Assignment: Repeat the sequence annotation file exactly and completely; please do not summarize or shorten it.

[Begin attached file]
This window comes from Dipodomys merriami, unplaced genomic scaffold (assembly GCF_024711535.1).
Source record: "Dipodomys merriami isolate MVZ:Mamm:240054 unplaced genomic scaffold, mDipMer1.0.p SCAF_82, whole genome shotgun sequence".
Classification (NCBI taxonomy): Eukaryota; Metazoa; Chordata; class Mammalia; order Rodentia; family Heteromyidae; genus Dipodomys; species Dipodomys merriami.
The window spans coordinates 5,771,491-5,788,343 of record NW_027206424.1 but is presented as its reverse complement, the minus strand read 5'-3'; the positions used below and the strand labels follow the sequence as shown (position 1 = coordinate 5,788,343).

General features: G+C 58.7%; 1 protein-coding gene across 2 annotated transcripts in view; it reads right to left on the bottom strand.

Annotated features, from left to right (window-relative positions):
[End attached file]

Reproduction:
This window comes from Dipodomys merriami, unplaced genomic scaffold (assembly GCF_024711535.1).
Source record: "Dipodomys merriami isolate MVZ:Mamm:240054 unplaced genomic scaffold, mDipMer1.0.p SCAF_82, whole genome shotgun sequence".
Classification (NCBI taxonomy): Eukaryota; Metazoa; Chordata; class Mammalia; order Rodentia; family Heteromyidae; genus Dipodomys; species Dipodomys merriami.
The window spans coordinates 5,771,491-5,788,343 of record NW_027206424.1 but is presented as its reverse complement, the minus strand read 5'-3'; the positions used below and the strand labels follow the sequence as shown (position 1 = coordinate 5,788,343).

General features: G+C 58.7%; 1 protein-coding gene across 2 annotated transcripts in view; it reads right to left on the bottom strand.

Annotated features, from left to right (window-relative positions):